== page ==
Dáil Éireann - Volume 479 - 13 May, 1997
Adjournment Debate. - UCD School of Diagnostic Imaging.
Mr. Martin Mr. Martin
Mr. Martin: My objective in raising this issue is to obtain some movement from the Minister and Government. Indeed I regret that I have had to bring it to the floor of the House to highlight it  and obtain some solution, particularly in the interests of the students involved.
The staff of UCD School of Diagnostic Imaging will not be providing summer examinations for any of its radiography students undertaking its four-year honours undergraduate degree this year. This action is the culmination of a ten year dispute, aimed at establishing a transfer of the school from the auspices of the Department of Health to those of the Department of Education, thus introducing employment conditions and recognition of radiography lecturers equal to their university counterparts. The first examination was due to be held on Friday, 25 April 1997.
This school has seven teaching staff and an acting principal. The staff undertakes the range of duties required of university staff and are listed in the university calendar. Despite that, they are not employed as full university staff and cannot, therefore, attend faculty meetings, cannot vote in university elections or apply for occasional grants offered by the university to facilitate research. In addition, the acting principal can attend faculty meetings only as an observer.
To quote the United Kingdom model, teaching staff in all 28 radiography education centres there are employed as full university staff at lecturer or senior lecturer level. It is paradoxical that here the staff of one of the foremost European teaching and research radiography institutions are not appropriately employed. These circumstances have obtained since the UCD School of Diagnostic Imaging initiated the first radiography degree in Europe in 1987. In the same year a firm commitment was given that the staff would be employed as university lecturers, which did not happen despite a number of additional assurances having been given.
In 1995 staff informed UCD that, because of the circumstances continuing to prevail, they would not be taking up their positions of assistant examiners in the 1996 summer examinations which had been undertaken previously on the basis of good will. This action was deferred in May 1996 following a written assurance that a decision was imminent but, by January 1997 no progress had been recorded. On 3 February last the staff informed appropriate university personnel they would not be taking up their assistant examinership roles in the forthcoming 1997 summer examinations.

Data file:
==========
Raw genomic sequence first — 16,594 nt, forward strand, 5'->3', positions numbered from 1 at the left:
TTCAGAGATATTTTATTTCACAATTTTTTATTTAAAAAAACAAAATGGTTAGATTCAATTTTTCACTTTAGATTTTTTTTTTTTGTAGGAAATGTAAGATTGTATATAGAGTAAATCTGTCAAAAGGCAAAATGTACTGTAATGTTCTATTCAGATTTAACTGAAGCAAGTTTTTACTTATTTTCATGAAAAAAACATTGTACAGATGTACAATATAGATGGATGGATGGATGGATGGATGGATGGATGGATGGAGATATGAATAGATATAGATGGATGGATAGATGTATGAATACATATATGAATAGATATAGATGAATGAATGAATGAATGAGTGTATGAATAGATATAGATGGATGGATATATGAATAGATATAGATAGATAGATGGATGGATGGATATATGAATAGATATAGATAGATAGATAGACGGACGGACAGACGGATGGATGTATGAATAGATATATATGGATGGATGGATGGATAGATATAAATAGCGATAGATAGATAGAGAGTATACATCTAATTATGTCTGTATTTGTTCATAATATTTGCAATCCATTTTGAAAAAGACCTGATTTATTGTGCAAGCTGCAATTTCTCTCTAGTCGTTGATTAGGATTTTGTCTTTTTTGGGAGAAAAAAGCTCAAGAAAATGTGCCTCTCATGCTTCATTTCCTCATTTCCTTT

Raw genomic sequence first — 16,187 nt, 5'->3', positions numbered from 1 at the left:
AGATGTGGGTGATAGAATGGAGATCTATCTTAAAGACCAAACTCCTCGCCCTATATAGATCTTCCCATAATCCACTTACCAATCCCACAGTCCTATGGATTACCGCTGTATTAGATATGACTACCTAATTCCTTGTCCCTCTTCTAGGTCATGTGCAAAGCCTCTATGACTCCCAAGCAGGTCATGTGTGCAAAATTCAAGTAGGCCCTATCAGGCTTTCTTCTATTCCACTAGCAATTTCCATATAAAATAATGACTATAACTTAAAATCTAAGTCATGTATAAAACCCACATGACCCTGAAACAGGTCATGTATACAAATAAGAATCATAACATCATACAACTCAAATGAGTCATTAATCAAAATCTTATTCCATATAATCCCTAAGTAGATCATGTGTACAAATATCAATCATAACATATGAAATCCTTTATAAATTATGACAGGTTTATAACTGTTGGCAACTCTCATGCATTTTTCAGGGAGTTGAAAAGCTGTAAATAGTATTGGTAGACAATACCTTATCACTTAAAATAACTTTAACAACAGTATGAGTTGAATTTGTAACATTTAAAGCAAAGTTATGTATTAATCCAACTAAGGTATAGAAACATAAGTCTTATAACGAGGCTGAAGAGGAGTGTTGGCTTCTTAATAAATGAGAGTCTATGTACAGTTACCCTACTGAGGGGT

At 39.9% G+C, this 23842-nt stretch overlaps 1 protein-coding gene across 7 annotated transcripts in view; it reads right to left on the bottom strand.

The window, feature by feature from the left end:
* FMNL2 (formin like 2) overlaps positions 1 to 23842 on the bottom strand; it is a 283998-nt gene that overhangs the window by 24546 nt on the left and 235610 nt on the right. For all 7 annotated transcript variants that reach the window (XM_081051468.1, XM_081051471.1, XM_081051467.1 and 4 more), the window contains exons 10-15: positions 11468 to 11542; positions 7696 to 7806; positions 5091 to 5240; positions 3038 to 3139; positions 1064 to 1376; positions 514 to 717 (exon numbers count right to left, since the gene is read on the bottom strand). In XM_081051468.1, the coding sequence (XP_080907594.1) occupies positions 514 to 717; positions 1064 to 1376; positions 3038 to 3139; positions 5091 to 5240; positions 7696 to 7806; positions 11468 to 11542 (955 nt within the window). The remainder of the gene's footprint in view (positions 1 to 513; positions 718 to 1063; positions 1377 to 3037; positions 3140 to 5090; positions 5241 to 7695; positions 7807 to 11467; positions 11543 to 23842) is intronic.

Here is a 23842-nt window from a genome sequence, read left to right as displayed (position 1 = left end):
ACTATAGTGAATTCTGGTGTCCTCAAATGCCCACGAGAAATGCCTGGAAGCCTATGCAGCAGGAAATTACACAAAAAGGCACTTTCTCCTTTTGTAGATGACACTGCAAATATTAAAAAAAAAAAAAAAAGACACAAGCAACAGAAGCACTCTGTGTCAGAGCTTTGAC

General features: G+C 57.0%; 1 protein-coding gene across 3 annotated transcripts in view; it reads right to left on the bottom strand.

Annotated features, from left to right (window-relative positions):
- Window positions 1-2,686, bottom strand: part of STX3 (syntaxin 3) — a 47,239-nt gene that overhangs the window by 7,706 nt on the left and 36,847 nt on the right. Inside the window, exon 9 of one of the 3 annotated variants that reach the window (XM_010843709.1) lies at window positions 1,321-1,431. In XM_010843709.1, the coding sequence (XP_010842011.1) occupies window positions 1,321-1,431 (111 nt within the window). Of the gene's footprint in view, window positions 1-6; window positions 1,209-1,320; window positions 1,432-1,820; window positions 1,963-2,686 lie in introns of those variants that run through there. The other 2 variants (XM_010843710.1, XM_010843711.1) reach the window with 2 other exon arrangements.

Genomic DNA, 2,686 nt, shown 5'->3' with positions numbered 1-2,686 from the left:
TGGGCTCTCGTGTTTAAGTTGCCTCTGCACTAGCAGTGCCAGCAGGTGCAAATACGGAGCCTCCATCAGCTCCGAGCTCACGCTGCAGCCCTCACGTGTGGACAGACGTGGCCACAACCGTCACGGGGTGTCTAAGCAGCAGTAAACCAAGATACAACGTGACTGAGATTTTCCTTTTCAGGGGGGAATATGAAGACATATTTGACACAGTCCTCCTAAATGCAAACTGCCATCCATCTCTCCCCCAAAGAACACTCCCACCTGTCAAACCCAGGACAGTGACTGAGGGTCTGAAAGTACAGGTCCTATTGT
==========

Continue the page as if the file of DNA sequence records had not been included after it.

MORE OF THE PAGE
Resolution of this problem is dependent on documented evidence of a commitment to the transfer of the School of Diagnostic Imaging to the Department of Education within an acceptable timescale. The issue here is the transference of responsibility and management from the Department of Health to the Department of Education. My understanding is that the Department of Education has been dragging its feet for some time past and has been reluctant to assume responsibility for this school. This is regrettable and it is a pity it should arise at this stage because it undermines the careers of the students involved.  This ongoing dispute is a cause of stress and worry for the students whose examinations have been disrupted. When students' examinations have been disrupted, the Minister should move fast to endeavour to resolve the issue. It is clear how this dispute can be resolved. Will the Minister indicate when the School of Diagnostic Imaging, which is based in UCD, will come under the auspices of the Department of Education? I would appreciate some news on this issue.
Minister of State at the Department of Health (Mr. O'Shea) Minister of State at the Department of Health (Mr. O'Shea)
Minister of State at the Department of Health (Mr. O'Shea): Neither I nor my Department has any objection to transferring the schools of radiography at both St. Vincent's Hospital and St. Luke's-St. Anne's Hospital to the Department of Education and the Higher Education Authority. A tripartite working group comprising officials of my Department and the Department of Education and chaired by the Higher Education Authority is currently examining the feasibility of the transfer of responsibilities. The working group has met with representatives of Trinity College Dublin and University College Dublin and has also visited both schools of radiography.
The working group is confident of having its report finalised at the end of this month. The report will then be submitted to both the Minister for Health and the Minister for Education for consideration of its recommendations. The Higher Education Authority recently advised both universities of the work schedule for the working group and it is hoped that this will facilitate the staff of both schools to participate in the examinations process.
Dáil Éireann 479 Adjournment Debate. UCD School of Diagnostic Imaging.